February 16, 1950 (21st Parliament, 2nd Session)


Major James William Coldwell

Co-operative Commonwealth Federation (C.C.F.)

Mr. M. J. Coldwell (Roseiown-Biggar):

Mr. Speaker, before this motion is put I should like to say that this is a new procedure which we accepted during the war because of the desire of hon. members of all parties to facilitate the business of the house. Again last session it was accepted because we knew the government had a certain program of legislation, and we were anxious to facilitate its consideration.

I believe, however, that this is a precedent which should not be accepted without some protest on behalf of the private members of the house. What it actually does is to interrupt debate on the address and, in a way, to take interest from it and prolong it. I believe that in the interests of debate it would be better to proceed with the debate on the address, and to conclude it, as the normal procedure of the house requires.
I would point out, too, that if interruptions prolong the debate to any extent, the house loses at least one of the private members' days. The rules of the house indicate that the first four Thursdays shall be allotted to private members. Today is the first of those four, and there are three others. If the debate on the address goes beyond the next three Thursdays, then private members will .lose one of the opportunities they have to discuss private members' motions.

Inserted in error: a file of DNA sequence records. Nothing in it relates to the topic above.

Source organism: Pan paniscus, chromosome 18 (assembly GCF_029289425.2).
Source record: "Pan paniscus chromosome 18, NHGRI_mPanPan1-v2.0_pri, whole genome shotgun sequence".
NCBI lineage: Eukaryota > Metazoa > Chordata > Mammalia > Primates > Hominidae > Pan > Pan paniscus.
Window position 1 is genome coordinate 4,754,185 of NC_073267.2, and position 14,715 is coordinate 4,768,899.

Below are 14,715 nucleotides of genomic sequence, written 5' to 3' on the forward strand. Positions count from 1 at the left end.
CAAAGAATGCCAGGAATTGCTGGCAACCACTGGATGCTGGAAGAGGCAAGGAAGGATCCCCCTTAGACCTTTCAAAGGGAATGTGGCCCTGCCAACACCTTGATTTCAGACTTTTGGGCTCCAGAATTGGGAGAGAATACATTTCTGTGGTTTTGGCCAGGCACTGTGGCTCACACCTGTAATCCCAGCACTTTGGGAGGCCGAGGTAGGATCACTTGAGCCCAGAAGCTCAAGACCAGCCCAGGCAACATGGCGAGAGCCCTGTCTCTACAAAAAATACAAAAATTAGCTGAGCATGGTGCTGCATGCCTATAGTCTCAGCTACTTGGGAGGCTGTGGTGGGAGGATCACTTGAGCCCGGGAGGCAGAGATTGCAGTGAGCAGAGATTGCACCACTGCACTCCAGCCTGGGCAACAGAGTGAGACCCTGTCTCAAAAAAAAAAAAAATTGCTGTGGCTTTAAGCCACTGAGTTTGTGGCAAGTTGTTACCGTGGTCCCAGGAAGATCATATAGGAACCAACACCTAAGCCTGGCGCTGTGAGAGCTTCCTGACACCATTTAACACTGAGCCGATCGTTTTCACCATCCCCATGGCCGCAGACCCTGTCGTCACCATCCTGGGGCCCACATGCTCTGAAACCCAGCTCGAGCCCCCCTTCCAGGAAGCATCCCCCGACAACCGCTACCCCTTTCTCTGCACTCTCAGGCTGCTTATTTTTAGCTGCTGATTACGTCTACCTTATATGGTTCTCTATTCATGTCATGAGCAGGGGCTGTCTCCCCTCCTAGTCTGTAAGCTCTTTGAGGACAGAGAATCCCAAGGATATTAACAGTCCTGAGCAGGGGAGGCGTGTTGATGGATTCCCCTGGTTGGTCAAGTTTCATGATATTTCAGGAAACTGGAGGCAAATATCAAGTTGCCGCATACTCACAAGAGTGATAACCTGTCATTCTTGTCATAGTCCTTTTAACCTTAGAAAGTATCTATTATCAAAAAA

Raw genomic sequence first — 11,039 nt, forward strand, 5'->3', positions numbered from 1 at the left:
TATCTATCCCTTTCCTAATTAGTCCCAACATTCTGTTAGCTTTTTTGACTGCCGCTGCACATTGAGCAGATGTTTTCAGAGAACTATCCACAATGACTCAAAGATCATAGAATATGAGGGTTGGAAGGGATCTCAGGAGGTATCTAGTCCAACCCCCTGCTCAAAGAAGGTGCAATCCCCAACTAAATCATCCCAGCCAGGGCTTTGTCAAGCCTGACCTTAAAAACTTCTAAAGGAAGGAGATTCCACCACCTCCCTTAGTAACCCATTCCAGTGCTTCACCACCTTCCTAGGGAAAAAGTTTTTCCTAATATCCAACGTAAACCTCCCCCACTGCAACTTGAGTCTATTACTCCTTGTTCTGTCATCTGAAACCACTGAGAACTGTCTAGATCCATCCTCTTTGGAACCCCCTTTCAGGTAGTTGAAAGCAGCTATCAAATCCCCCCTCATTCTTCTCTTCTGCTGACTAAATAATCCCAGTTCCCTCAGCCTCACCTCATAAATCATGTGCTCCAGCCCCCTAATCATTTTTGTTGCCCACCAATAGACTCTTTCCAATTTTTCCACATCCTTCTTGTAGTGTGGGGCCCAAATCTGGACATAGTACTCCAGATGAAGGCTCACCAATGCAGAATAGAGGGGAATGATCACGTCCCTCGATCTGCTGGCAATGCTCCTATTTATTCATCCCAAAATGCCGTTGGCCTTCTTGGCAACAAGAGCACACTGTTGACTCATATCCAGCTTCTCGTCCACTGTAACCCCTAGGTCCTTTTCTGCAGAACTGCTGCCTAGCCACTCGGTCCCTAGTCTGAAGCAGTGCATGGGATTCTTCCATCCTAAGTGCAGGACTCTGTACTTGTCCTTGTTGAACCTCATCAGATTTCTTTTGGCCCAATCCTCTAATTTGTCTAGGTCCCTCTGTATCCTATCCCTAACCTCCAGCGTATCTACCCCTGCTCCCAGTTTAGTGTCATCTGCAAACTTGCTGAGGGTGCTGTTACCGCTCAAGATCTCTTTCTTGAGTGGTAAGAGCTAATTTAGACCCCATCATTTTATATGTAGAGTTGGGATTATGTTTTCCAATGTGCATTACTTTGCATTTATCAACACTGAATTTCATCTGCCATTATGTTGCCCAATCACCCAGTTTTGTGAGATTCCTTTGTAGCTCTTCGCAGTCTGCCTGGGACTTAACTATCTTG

I had thought that at this session, which is not one crowded with legislation, in all probability the government would revert to the normal procedure of the house. I wish, therefore, on behalf not only of my own associates but also of other private members who, I know, share this view, to make protest, and to say that I hope once again the house will not accept this as a precedent to be followed in future.

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